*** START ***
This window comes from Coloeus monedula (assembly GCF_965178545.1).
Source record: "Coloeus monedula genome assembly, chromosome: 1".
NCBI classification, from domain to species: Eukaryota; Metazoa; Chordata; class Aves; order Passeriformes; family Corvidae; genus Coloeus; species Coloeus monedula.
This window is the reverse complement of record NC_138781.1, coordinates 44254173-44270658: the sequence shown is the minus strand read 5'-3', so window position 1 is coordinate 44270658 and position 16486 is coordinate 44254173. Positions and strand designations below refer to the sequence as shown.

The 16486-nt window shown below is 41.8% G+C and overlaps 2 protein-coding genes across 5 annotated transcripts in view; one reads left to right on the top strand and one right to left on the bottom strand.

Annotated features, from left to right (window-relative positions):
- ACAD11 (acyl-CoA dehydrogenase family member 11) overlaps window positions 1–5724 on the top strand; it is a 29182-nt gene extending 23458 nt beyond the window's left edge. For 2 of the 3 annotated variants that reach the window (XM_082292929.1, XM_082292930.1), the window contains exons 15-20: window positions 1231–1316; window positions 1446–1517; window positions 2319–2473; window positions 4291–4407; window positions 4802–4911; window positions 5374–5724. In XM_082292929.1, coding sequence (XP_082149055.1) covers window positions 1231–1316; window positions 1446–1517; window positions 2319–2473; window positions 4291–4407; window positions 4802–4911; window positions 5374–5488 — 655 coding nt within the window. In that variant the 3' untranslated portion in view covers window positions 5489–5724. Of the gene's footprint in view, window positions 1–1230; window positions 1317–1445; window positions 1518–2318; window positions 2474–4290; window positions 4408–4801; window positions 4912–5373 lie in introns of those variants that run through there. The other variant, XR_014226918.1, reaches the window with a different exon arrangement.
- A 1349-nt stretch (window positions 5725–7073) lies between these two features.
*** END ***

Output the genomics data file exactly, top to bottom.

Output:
This window comes from Coloeus monedula (assembly GCF_965178545.1).
Source record: "Coloeus monedula genome assembly, chromosome: 1".
NCBI classification, from domain to species: Eukaryota; Metazoa; Chordata; class Aves; order Passeriformes; family Corvidae; genus Coloeus; species Coloeus monedula.
This window is the reverse complement of record NC_138781.1, coordinates 44254173-44270658: the sequence shown is the minus strand read 5'-3', so window position 1 is coordinate 44270658 and position 16486 is coordinate 44254173. Positions and strand designations below refer to the sequence as shown.

The 16486-nt window shown below is 41.8% G+C and overlaps 2 protein-coding genes across 5 annotated transcripts in view; one reads left to right on the top strand and one right to left on the bottom strand.

Annotated features, from left to right (window-relative positions):
- ACAD11 (acyl-CoA dehydrogenase family member 11) overlaps window positions 1–5724 on the top strand; it is a 29182-nt gene extending 23458 nt beyond the window's left edge. For 2 of the 3 annotated variants that reach the window (XM_082292929.1, XM_082292930.1), the window contains exons 15-20: window positions 1231–1316; window positions 1446–1517; window positions 2319–2473; window positions 4291–4407; window positions 4802–4911; window positions 5374–5724. In XM_082292929.1, coding sequence (XP_082149055.1) covers window positions 1231–1316; window positions 1446–1517; window positions 2319–2473; window positions 4291–4407; window positions 4802–4911; window positions 5374–5488 — 655 coding nt within the window. In that variant the 3' untranslated portion in view covers window positions 5489–5724. Of the gene's footprint in view, window positions 1–1230; window positions 1317–1445; window positions 1518–2318; window positions 2474–4290; window positions 4408–4801; window positions 4912–5373 lie in introns of those variants that run through there. The other variant, XR_014226918.1, reaches the window with a different exon arrangement.
- A 1349-nt stretch (window positions 5725–7073) lies between these two features.